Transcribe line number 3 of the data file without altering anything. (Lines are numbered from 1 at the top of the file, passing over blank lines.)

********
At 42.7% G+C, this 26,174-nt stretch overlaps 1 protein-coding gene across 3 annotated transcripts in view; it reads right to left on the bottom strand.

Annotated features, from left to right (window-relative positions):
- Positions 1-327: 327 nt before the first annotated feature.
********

- Positions 1-327: 327 nt before the first annotated feature.